Wednesday, April 29, 2009

MyAA Background

Accounting education in Malaysia traverses a wide landscape involving the participation of public and private entities. But sadly, for a long time now, there has not been an umbrella body to bring together all the players unlike that for professional accountants.

Over the last decade, the education scenario has seen a proliferation of many players especially at the tertiary level. While this signifies a development in one sense, in another, it spells further individualism among accounting academics. There did not seem to exist any concerted effort among accounting educators towards working together specifically to take a leading role in steering the direction of the country's accounting education. Much has been left to the decision of the professional and regulatory bodies. While some academic institutions and individuals have successfully become active players through participation in these bodies' activities, others, for instance accounting educators at the school level, have not been privileged enough.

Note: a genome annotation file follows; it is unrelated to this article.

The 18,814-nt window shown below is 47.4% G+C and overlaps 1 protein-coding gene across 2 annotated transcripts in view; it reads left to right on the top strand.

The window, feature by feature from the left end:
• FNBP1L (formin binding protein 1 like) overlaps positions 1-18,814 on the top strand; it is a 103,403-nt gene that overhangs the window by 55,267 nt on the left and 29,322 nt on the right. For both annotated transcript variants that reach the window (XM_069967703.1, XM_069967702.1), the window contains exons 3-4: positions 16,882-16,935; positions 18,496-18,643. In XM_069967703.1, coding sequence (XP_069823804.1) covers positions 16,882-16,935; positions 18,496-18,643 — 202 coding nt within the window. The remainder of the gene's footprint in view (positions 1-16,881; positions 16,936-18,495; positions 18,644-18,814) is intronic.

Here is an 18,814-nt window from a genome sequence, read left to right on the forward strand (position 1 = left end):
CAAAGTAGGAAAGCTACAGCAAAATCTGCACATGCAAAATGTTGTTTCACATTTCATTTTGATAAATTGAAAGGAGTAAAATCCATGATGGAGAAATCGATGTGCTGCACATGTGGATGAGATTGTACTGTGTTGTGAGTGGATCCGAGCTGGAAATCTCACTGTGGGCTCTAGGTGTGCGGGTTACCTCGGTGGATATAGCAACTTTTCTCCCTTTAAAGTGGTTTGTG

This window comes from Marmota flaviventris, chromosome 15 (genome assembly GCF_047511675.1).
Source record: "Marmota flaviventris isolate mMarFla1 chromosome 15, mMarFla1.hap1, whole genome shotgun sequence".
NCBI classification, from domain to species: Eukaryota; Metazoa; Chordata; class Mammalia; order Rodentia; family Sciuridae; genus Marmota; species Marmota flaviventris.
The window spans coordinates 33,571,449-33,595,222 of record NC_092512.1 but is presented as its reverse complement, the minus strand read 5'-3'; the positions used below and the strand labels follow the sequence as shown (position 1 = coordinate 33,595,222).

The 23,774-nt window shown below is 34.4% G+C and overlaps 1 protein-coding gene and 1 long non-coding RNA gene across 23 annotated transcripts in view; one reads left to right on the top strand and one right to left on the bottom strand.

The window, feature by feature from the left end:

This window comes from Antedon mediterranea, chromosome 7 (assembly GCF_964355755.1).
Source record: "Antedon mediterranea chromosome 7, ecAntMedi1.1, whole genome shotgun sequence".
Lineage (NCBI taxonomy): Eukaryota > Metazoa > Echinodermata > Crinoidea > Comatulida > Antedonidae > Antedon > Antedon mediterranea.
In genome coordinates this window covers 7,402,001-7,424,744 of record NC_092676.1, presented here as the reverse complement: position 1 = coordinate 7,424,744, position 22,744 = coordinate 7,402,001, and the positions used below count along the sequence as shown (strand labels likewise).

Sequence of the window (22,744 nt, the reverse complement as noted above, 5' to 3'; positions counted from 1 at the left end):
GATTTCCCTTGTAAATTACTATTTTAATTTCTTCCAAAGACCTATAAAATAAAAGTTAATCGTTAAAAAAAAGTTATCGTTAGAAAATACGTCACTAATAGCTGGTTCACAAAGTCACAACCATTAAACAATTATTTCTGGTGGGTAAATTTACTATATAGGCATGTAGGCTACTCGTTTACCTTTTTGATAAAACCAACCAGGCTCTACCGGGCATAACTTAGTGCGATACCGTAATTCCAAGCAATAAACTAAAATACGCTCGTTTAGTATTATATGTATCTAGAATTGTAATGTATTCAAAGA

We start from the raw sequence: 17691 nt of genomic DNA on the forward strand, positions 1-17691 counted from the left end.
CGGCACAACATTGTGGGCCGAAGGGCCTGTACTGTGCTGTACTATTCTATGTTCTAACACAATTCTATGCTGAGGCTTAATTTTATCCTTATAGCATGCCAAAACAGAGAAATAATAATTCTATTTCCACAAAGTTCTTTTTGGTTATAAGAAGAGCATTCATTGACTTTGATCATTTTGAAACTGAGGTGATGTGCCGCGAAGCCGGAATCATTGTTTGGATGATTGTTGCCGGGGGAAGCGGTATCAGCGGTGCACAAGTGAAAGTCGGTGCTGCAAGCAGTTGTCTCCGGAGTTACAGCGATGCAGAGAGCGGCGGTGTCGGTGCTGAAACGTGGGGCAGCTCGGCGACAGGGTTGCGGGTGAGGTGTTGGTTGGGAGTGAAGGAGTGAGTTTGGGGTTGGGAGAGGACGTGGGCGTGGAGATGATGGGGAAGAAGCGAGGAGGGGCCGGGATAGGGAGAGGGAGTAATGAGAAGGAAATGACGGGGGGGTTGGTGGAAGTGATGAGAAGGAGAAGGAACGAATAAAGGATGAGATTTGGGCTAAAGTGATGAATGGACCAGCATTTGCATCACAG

This shortcoming attests that accounting educators at all levels seriously need to establish an association to look after their interest with respect to the professional enhancement and linkage between academia and practice. Accounting academia cannot affort to be non-committal and indifferent towards developments in the business and accounting world. They must take responsibility and accountability for the advancement of accounting education so that academia can also become a significant contributor to the nation's progress. Given that accounting is a professional discipline that is closely related to the business environment which, over time, has seen tremendous changes, maintaining a silo approach would not accord well to the intention.

Accounting curriculum for instance, whether at the school, undergraduate or postgraduate level, needs to be relevant. This is because accounting education providers function as the feeder for the accounting profession and its related job market. Only a close association between educators and the professional counterparts could bridge the gap between classroom teaching and learning, and practice.